AMEA Testimony July 25, 1997

Testimony of
and Carlos A. Fernández
Before the Subcommittee on Government Management, Information, and Technology
of the U.S. House of Representatives

Washington D.C.
July 25, 1997

Presented by Carlos A. Fernández, Esq.
Coordinator for Law and Civil Rights
Association of MultiEthnic Americans, Inc. (AMEA)

     The Association of MultiEthnic Americans and Carlos A. Fernandez hereby offer this testimony in support of the recommendations issued this month by the Interagency Committee for the Review of the Racial and Ethnic Standards regarding the federal government's classification of people whose racial or ethnic identification encompasses more than one of the designated classifications currently in use.


     The Association of MultiEthnic Americans (AMEA) is a nationwide confederation of multiethnic/interracial groups representing thousands of people from all walks of life and includes individuals and families of various racial and ethnic origins and mixtures.

     On June 30, 1993, I had the opportunity to testify on behalf of AMEA before the House Subcommittee on Census, Statistics and Postal Personnel to present for the first time, an overview of our concerns with respect to the acknowledgment of multiracial/ethnic people by our government. I hereby incorporate that testimony herein by reference.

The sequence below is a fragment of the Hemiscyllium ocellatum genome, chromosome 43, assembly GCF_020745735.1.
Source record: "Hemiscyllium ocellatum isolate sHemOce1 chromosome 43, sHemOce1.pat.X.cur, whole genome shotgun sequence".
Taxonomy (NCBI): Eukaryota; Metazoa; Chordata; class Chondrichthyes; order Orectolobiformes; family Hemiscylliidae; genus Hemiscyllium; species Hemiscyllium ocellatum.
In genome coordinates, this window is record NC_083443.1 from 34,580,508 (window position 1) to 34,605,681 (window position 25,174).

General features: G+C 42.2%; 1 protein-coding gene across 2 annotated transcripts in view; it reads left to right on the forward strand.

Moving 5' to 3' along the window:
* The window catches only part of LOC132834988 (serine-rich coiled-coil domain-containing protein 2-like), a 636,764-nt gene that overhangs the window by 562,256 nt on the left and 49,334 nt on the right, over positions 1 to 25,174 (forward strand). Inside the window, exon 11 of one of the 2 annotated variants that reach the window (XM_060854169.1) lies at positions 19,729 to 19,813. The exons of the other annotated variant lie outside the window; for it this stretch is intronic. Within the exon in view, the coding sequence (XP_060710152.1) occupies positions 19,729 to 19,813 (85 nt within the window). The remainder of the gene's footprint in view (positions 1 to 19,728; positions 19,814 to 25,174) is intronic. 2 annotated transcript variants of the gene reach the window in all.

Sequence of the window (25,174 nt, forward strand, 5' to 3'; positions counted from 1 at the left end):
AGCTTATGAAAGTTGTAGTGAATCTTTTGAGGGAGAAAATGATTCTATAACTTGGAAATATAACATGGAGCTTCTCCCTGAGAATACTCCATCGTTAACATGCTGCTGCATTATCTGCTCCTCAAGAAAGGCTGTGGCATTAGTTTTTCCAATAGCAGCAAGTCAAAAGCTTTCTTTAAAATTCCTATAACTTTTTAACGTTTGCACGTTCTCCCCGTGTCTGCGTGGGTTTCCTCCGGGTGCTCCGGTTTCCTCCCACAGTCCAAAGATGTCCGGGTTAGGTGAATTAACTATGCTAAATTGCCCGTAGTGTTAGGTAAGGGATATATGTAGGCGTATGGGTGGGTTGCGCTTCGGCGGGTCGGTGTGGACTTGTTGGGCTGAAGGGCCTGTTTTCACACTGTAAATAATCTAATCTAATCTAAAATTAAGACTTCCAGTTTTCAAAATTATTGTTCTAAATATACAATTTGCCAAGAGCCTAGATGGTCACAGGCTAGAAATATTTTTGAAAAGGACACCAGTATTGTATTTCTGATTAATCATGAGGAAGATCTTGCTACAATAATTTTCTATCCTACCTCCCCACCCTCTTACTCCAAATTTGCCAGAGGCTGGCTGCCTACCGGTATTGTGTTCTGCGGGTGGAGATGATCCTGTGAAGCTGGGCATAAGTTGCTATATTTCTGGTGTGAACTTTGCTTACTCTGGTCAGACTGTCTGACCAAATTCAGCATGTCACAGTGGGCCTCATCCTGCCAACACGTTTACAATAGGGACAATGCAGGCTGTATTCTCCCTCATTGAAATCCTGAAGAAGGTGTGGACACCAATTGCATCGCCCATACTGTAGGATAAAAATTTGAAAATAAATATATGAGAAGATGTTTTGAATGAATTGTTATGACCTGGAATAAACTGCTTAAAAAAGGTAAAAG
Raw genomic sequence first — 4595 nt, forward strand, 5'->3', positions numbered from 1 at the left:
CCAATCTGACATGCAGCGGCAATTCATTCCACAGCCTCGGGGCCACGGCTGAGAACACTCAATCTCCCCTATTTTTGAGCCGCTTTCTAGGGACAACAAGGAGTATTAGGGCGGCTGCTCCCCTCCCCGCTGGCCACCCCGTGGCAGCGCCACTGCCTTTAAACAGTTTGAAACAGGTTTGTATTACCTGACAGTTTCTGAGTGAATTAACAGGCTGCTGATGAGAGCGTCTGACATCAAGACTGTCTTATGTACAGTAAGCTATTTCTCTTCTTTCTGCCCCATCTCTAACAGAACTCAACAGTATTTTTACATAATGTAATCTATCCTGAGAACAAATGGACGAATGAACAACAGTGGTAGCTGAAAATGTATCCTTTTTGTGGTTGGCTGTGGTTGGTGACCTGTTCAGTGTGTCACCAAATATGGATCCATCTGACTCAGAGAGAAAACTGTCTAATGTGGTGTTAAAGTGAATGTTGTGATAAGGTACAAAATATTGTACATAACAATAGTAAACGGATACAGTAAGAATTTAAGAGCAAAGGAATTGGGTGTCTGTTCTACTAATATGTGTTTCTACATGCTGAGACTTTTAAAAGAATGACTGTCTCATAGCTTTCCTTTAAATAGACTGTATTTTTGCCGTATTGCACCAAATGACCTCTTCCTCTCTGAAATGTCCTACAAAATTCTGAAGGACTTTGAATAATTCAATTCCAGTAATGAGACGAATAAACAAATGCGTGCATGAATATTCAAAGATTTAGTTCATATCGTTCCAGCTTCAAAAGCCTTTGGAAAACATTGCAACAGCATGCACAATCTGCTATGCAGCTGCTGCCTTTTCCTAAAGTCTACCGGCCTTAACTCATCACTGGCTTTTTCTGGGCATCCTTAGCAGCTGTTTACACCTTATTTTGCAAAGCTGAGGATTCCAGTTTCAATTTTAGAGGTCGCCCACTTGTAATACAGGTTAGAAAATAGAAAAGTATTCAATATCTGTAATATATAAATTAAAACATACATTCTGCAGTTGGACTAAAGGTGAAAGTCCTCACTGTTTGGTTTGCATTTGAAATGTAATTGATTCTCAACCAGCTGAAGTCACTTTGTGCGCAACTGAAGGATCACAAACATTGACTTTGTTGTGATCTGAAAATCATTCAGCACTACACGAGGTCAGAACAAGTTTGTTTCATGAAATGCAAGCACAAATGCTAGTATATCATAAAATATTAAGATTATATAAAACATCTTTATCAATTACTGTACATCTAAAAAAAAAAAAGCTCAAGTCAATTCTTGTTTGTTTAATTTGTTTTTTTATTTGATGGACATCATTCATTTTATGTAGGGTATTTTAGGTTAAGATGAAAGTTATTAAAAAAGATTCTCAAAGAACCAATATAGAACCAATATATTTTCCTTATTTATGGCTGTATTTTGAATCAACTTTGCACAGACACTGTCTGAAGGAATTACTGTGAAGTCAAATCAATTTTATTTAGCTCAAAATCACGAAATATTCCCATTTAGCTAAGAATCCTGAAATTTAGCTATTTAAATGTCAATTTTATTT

I submitted written testimony to this subcommittee in May of this year, reviewing the legal and constitutional issues which pertain to the government's racial and ethnic classifications as they affect multiracial/ethnic individuals. I hereby also incorporate that testimony herein by reference.

OMB Statistical Directive 15

     Following the enactment of the 1964 Civil Rights Act, the newly-created Equal Employment Opportunity Commission required employers to report on the numbers of "Negroes", "Orientals", "American Indians", and "Spanish Americans" and produced Standard Form 100 (EEO-1) for this purpose. Other agencies followed suit.

     By the 1970's, racial statistics gathered from agencies of government at all levels were becoming unwieldy and standardization was deemed necessary. Mindful of this, the Office of Management and Budget (OMB) produced Statistical Policy Directive 15 in 1977. Directive 15 remains to this day the supreme authority for racial classifications in the United States, affecting all governmental agencies including the census, the public schools, Social Security, etc. The Directive also dictates classification policy to the private sector, through the EEOC, the Small Business Administration, as well as by way of example.

     OMB Directive 15 sets forth five racial/ethnic categories: "White", "Black", "Asian/Pacific Islander", "Native American/Alaskan Native", and "Hispanic". Additionally, the Directive requires reporting in one category only for each individual counted ("check-one- only"). "Other" is not one of the reporting categories.